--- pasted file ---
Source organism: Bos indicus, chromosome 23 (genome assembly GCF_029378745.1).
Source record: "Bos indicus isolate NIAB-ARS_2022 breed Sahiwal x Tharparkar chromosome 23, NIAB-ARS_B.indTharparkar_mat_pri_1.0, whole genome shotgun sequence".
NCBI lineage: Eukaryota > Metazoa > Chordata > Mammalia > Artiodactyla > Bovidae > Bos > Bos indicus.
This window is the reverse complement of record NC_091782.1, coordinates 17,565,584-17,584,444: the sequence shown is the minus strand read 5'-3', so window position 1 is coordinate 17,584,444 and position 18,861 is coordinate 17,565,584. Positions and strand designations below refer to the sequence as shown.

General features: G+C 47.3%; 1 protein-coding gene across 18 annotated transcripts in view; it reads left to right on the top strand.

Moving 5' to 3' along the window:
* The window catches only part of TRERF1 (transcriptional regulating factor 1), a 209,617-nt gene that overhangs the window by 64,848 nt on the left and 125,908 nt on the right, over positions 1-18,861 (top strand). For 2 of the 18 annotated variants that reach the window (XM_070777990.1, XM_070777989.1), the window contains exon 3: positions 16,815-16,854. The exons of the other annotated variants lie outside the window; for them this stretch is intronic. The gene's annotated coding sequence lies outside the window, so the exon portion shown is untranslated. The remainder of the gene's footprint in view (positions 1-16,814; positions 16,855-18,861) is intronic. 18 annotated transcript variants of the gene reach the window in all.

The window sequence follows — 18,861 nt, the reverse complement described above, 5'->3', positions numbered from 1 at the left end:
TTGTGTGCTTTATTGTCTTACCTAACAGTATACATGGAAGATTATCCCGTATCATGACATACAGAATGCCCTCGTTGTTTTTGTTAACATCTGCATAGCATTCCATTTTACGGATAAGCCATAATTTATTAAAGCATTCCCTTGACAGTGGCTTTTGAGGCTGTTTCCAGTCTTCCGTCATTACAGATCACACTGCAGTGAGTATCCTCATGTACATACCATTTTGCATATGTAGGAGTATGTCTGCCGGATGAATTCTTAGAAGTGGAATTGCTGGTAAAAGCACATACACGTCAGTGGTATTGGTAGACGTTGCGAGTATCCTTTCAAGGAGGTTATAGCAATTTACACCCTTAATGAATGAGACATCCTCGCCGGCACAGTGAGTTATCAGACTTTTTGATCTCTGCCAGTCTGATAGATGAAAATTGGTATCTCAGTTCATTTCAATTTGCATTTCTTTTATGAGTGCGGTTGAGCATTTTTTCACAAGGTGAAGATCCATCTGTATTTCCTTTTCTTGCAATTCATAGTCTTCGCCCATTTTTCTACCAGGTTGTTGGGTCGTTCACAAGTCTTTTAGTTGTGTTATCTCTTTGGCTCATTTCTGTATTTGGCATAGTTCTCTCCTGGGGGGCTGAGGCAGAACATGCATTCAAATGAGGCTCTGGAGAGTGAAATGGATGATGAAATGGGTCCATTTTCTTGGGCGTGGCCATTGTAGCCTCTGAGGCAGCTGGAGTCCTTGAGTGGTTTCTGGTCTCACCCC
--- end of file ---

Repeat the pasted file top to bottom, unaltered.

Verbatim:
Source organism: Bos indicus, chromosome 23 (genome assembly GCF_029378745.1).
Source record: "Bos indicus isolate NIAB-ARS_2022 breed Sahiwal x Tharparkar chromosome 23, NIAB-ARS_B.indTharparkar_mat_pri_1.0, whole genome shotgun sequence".
NCBI lineage: Eukaryota > Metazoa > Chordata > Mammalia > Artiodactyla > Bovidae > Bos > Bos indicus.
This window is the reverse complement of record NC_091782.1, coordinates 17,565,584-17,584,444: the sequence shown is the minus strand read 5'-3', so window position 1 is coordinate 17,584,444 and position 18,861 is coordinate 17,565,584. Positions and strand designations below refer to the sequence as shown.

General features: G+C 47.3%; 1 protein-coding gene across 18 annotated transcripts in view; it reads left to right on the top strand.

Moving 5' to 3' along the window:
* The window catches only part of TRERF1 (transcriptional regulating factor 1), a 209,617-nt gene that overhangs the window by 64,848 nt on the left and 125,908 nt on the right, over positions 1-18,861 (top strand). For 2 of the 18 annotated variants that reach the window (XM_070777990.1, XM_070777989.1), the window contains exon 3: positions 16,815-16,854. The exons of the other annotated variants lie outside the window; for them this stretch is intronic. The gene's annotated coding sequence lies outside the window, so the exon portion shown is untranslated. The remainder of the gene's footprint in view (positions 1-16,814; positions 16,855-18,861) is intronic. 18 annotated transcript variants of the gene reach the window in all.

The window sequence follows — 18,861 nt, the reverse complement described above, 5'->3', positions numbered from 1 at the left end:
TTGTGTGCTTTATTGTCTTACCTAACAGTATACATGGAAGATTATCCCGTATCATGACATACAGAATGCCCTCGTTGTTTTTGTTAACATCTGCATAGCATTCCATTTTACGGATAAGCCATAATTTATTAAAGCATTCCCTTGACAGTGGCTTTTGAGGCTGTTTCCAGTCTTCCGTCATTACAGATCACACTGCAGTGAGTATCCTCATGTACATACCATTTTGCATATGTAGGAGTATGTCTGCCGGATGAATTCTTAGAAGTGGAATTGCTGGTAAAAGCACATACACGTCAGTGGTATTGGTAGACGTTGCGAGTATCCTTTCAAGGAGGTTATAGCAATTTACACCCTTAATGAATGAGACATCCTCGCCGGCACAGTGAGTTATCAGACTTTTTGATCTCTGCCAGTCTGATAGATGAAAATTGGTATCTCAGTTCATTTCAATTTGCATTTCTTTTATGAGTGCGGTTGAGCATTTTTTCACAAGGTGAAGATCCATCTGTATTTCCTTTTCTTGCAATTCATAGTCTTCGCCCATTTTTCTACCAGGTTGTTGGGTCGTTCACAAGTCTTTTAGTTGTGTTATCTCTTTGGCTCATTTCTGTATTTGGCATAGTTCTCTCCTGGGGGGCTGAGGCAGAACATGCATTCAAATGAGGCTCTGGAGAGTGAAATGGATGATGAAATGGGTCCATTTTCTTGGGCGTGGCCATTGTAGCCTCTGAGGCAGCTGGAGTCCTTGAGTGGTTTCTGGTCTCACCCC